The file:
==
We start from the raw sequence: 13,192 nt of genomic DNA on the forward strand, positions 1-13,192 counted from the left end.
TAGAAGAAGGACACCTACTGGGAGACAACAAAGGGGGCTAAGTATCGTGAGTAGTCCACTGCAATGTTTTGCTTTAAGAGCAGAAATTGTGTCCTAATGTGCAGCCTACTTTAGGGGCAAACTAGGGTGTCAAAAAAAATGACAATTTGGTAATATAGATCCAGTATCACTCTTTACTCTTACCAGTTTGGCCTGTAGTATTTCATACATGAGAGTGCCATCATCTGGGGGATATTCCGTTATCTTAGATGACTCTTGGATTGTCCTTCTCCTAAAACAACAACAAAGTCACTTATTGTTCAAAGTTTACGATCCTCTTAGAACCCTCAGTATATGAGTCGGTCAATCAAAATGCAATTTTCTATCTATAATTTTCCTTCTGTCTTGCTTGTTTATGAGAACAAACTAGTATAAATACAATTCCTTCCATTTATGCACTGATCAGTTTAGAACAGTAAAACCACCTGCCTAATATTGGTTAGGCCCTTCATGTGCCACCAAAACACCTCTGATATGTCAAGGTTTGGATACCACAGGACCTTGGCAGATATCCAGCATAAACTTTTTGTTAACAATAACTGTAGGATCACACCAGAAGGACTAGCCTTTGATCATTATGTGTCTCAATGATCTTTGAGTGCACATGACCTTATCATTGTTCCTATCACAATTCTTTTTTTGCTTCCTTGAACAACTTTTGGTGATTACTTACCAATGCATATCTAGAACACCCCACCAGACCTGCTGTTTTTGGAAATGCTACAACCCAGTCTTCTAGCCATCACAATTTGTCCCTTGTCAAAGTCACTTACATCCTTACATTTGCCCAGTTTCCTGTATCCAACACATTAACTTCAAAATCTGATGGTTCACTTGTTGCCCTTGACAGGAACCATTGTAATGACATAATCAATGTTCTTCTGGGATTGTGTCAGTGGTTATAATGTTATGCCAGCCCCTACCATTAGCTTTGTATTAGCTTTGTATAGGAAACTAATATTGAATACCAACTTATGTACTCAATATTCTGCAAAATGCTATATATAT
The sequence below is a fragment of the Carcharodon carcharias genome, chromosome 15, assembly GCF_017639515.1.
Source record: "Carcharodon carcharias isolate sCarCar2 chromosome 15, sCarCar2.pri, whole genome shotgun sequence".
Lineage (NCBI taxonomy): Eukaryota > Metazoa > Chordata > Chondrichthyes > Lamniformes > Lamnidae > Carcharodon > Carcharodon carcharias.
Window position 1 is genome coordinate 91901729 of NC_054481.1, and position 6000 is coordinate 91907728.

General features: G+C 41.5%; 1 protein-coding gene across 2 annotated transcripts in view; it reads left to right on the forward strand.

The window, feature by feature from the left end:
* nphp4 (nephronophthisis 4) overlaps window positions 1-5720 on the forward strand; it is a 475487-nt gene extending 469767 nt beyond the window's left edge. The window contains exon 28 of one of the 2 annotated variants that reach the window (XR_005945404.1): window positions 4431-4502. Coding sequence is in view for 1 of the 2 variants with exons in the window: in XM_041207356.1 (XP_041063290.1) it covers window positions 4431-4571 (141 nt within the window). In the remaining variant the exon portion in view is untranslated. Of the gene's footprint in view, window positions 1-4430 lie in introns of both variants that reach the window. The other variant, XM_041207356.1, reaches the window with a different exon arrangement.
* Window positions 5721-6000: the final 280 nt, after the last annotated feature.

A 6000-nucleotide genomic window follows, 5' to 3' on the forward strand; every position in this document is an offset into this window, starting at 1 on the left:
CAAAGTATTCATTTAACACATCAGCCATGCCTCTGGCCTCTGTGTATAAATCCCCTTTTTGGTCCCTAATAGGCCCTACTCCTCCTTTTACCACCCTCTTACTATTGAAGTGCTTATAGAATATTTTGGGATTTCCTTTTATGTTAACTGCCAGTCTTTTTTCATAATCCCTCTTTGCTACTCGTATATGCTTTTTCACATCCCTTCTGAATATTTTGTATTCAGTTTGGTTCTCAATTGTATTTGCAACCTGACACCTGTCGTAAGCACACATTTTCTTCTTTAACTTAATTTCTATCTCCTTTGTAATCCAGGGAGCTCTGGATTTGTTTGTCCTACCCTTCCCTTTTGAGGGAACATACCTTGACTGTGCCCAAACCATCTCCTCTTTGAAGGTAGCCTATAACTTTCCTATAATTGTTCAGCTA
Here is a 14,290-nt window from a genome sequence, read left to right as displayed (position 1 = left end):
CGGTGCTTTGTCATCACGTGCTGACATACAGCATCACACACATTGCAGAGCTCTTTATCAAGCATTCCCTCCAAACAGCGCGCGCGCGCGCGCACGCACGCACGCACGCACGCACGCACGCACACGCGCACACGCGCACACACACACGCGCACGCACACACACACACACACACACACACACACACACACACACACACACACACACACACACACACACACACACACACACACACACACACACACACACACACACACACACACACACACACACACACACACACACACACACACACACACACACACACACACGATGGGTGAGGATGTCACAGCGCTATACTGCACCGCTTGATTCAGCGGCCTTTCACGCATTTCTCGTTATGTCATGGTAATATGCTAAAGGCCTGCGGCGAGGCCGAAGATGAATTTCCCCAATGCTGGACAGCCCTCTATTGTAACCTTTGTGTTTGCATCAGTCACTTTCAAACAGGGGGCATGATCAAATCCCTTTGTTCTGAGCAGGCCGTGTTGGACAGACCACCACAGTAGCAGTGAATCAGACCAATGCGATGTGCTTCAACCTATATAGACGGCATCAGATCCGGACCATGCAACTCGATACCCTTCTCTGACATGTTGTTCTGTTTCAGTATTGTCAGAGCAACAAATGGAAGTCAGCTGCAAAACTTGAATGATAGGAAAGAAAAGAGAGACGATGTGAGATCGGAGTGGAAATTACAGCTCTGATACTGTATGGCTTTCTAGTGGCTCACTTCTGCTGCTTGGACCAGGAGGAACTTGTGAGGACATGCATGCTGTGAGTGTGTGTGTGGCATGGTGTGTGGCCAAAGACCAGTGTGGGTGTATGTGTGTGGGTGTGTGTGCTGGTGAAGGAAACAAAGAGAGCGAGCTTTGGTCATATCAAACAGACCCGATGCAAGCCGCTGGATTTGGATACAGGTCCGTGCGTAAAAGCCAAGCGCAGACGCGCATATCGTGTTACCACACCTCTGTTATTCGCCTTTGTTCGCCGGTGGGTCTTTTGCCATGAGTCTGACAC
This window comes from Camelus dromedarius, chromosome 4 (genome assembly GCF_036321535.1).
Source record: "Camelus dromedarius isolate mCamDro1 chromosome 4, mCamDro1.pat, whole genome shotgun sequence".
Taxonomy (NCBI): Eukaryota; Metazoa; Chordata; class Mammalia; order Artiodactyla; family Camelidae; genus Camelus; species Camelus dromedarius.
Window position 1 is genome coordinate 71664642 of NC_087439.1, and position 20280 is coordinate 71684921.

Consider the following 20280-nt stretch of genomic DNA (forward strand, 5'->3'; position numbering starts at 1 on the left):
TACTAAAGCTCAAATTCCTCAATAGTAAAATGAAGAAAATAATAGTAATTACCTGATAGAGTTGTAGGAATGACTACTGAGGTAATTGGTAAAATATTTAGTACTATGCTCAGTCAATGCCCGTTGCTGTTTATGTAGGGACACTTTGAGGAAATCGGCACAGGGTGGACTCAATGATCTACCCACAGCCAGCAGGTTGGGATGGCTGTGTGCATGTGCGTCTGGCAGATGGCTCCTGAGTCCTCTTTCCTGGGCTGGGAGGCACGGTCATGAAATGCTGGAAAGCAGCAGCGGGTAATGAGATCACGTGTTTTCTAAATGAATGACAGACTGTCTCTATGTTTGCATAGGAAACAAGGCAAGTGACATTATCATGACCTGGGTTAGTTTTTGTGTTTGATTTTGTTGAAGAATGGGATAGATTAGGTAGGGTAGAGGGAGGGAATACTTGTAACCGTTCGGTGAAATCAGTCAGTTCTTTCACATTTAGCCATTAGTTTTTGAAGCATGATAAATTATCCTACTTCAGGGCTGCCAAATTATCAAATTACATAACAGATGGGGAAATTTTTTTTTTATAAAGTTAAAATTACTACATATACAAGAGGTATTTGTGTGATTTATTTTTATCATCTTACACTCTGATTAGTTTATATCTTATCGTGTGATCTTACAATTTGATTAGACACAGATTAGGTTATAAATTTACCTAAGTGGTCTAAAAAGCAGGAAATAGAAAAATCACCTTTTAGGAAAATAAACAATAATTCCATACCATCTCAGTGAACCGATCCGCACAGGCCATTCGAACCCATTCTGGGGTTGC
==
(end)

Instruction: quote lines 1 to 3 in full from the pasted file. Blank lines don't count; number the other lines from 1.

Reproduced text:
We start from the raw sequence: 13,192 nt of genomic DNA on the forward strand, positions 1-13,192 counted from the left end.
TAGAAGAAGGACACCTACTGGGAGACAACAAAGGGGGCTAAGTATCGTGAGTAGTCCACTGCAATGTTTTGCTTTAAGAGCAGAAATTGTGTCCTAATGTGCAGCCTACTTTAGGGGCAAACTAGGGTGTCAAAAAAAATGACAATTTGGTAATATAGATCCAGTATCACTCTTTACTCTTACCAGTTTGGCCTGTAGTATTTCATACATGAGAGTGCCATCATCTGGGGGATATTCCGTTATCTTAGATGACTCTTGGATTGTCCTTCTCCTAAAACAACAACAAAGTCACTTATTGTTCAAAGTTTACGATCCTCTTAGAACCCTCAGTATATGAGTCGGTCAATCAAAATGCAATTTTCTATCTATAATTTTCCTTCTGTCTTGCTTGTTTATGAGAACAAACTAGTATAAATACAATTCCTTCCATTTATGCACTGATCAGTTTAGAACAGTAAAACCACCTGCCTAATATTGGTTAGGCCCTTCATGTGCCACCAAAACACCTCTGATATGTCAAGGTTTGGATACCACAGGACCTTGGCAGATATCCAGCATAAACTTTTTGTTAACAATAACTGTAGGATCACACCAGAAGGACTAGCCTTTGATCATTATGTGTCTCAATGATCTTTGAGTGCACATGACCTTATCATTGTTCCTATCACAATTCTTTTTTTGCTTCCTTGAACAACTTTTGGTGATTACTTACCAATGCATATCTAGAACACCCCACCAGACCTGCTGTTTTTGGAAATGCTACAACCCAGTCTTCTAGCCATCACAATTTGTCCCTTGTCAAAGTCACTTACATCCTTACATTTGCCCAGTTTCCTGTATCCAACACATTAACTTCAAAATCTGATGGTTCACTTGTTGCCCTTGACAGGAACCATTGTAATGACATAATCAATGTTCTTCTGGGATTGTGTCAGTGGTTATAATGTTATGCCAGCCCCTACCATTAGCTTTGTATTAGCTTTGTATAGGAAACTAATATTGAATACCAACTTATGTACTCAATATTCTGCAAAATGCTATATATAT
The sequence below is a fragment of the Carcharodon carcharias genome, chromosome 15, assembly GCF_017639515.1.